Homeless man and New Jersey woman admit concocting hoax that lead to $400,000 in donations
In November 2017, a viral story melted hearts around the world - the tale of a homeless veteran giving his last money to a stranded driver.
However, after $400,000 was raised for him by well-meaning people on social media, it was all revealed to be nothing but a scam.
Johnny Bobbitt, 36, pleaded guilty in a US district court in Camden, New Jersey this week to conspiracy to commit money laundering, while Katelyn McClure, 28, admitted to wire fraud, after more than 14,000 across the world donated money to their online fundraising page.
Prosecutors claim Bobbitt conspired with McClure and her then boyfriend Mark D’Amico to concoct a story about Bobbitt giving McClure his last $20 for gas when her car ran out of petrol on the highway.
After the alleged incident, she set up a GoFundMe campaign, claiming she wanted to thank him for his kindness. However their alleged fraud began to unravel after the three of them began appearing in the media to share the 'heartwarming' story.
McClure reportedly sent a text message to a friend acknowledging the story was "completely made up" and soon enough, officials were alleging that the couple spent the money raised on luxuries including a BMW, a New Year's trip to Las Vegas, visits to Disney theme parks and designer hand bags.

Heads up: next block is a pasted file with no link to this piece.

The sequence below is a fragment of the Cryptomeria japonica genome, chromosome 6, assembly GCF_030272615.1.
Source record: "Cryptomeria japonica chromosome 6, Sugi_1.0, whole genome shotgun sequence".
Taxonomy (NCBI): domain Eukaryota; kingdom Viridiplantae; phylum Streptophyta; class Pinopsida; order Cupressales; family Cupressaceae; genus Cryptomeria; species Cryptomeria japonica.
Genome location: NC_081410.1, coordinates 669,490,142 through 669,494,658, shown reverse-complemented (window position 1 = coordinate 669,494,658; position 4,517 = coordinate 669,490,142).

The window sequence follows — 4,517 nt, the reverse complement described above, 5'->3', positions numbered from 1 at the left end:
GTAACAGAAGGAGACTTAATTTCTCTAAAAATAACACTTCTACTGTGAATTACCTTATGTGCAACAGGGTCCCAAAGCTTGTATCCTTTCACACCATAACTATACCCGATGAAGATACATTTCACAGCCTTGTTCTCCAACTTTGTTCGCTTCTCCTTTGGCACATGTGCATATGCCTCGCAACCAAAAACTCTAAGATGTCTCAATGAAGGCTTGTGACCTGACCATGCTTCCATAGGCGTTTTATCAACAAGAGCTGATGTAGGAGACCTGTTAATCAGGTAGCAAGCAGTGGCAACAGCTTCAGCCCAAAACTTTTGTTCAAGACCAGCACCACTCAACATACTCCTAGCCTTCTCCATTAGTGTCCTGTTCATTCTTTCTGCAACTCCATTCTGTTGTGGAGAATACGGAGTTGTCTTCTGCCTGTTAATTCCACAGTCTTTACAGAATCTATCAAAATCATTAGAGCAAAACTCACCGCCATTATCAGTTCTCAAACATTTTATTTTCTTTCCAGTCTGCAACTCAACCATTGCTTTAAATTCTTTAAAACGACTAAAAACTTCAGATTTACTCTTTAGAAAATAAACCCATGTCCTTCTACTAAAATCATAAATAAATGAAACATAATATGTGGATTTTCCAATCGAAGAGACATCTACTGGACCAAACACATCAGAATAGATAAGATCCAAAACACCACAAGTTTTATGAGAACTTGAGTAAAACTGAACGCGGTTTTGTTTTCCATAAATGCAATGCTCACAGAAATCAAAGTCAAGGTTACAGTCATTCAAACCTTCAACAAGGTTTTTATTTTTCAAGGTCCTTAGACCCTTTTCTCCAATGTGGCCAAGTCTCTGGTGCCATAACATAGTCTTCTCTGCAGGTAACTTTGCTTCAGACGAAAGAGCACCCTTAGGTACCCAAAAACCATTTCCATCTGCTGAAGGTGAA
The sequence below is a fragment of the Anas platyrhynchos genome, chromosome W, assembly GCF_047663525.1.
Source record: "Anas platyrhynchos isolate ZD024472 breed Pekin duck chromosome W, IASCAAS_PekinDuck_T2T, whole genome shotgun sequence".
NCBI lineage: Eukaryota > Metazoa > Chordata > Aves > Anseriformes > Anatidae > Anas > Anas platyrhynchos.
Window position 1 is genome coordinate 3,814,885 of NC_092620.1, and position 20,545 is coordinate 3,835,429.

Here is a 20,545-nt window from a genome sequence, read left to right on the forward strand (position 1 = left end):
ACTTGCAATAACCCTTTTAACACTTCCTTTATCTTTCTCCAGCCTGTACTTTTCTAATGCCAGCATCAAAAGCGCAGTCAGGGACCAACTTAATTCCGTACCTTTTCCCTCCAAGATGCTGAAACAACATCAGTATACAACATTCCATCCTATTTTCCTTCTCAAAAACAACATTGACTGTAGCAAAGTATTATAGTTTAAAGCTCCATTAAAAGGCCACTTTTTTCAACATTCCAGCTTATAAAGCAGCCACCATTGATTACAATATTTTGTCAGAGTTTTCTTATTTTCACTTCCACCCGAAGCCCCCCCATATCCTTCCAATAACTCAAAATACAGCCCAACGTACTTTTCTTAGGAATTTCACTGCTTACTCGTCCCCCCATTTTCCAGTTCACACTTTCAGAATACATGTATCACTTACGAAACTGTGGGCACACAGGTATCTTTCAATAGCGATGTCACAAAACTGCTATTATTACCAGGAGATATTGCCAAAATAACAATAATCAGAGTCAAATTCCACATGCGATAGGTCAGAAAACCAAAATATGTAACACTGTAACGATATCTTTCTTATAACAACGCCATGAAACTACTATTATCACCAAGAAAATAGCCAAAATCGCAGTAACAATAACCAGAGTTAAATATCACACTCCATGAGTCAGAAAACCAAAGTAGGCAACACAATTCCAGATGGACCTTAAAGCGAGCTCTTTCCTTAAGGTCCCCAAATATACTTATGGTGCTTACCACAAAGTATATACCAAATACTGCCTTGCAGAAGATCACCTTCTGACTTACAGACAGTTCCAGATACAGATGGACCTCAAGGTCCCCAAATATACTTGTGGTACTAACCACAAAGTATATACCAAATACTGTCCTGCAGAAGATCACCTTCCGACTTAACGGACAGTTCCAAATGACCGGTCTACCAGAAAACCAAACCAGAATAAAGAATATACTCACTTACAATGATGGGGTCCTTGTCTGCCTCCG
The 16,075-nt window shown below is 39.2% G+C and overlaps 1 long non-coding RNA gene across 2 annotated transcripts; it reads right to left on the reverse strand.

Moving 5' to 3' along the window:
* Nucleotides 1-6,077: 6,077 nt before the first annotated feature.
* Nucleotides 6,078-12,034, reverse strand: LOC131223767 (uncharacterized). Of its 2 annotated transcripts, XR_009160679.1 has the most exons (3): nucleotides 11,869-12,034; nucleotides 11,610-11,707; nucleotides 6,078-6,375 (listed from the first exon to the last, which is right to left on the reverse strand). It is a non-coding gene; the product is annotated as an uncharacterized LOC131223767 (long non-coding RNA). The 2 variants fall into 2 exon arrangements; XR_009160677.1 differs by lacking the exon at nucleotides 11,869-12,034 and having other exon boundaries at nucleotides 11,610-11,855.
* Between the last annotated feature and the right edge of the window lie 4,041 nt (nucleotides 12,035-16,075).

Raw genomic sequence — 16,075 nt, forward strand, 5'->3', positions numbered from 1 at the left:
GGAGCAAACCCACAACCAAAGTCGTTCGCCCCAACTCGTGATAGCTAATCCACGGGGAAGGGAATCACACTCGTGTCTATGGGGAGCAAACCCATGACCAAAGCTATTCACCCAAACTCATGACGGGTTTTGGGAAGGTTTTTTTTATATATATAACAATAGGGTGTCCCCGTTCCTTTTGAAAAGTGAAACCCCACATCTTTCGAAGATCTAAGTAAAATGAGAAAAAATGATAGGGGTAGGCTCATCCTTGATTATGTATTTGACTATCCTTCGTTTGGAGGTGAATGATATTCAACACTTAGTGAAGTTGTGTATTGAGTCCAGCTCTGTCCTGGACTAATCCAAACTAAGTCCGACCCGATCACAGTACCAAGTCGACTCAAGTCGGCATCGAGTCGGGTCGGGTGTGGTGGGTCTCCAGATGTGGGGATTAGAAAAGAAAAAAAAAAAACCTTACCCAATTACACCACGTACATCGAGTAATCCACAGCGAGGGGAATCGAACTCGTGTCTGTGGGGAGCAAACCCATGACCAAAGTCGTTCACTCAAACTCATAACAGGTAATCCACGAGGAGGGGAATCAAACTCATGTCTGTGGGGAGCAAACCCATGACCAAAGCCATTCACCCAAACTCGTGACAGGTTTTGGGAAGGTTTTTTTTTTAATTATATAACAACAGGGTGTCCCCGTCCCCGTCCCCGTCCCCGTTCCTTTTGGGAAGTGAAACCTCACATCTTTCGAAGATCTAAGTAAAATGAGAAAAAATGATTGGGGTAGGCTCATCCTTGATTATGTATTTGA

In addition, the pair allegedly withdrew over $85,000 at casinos in Las Vegas, Atlantic City and a Philadelphia suburb.
Bobbitt, a homeless drug addict who the pair had met about a month before the hoax during their trips to a casino, later sued the couple, claiming he did not get a fair share of the donations. He said he was only given $75,000, including an $18,000 trailer bought for him and parked at the couple's home.
It’s still not known exactly where all the money went, but GoFundMe has reportedly stated that it refunded everyone who contributed to the campaign.
"The entire campaign was predicated on a lie,” said Burlington County, NJ, prosecutor Scott Coffina while announcing criminal charges against the three. "[McClure] did not run out of gas on an I-95 off-ramp, and [Bobbitt] did not spend his last $20 to help her. Rather, D’Amico, McClure and Bobbitt conspired to fabricate and promote a feel-good story that would compel donors to contribute to their cause."
Bobbitt's lawsuit spurred prosecutors to take a closer look at the case, and led to his arrest last November by US marshals in Philadelphia. D’Amico and McClure surrendered to authorities shortly after.
Criminal charges see McClure face 33 months in prison, while Bobbitt could be looking at a custodial term of between six and 30 months.
Bobbitt will learn his sentence later this week from a drug court, which allows addicts to receive rehabilitation rather than a criminal sentence.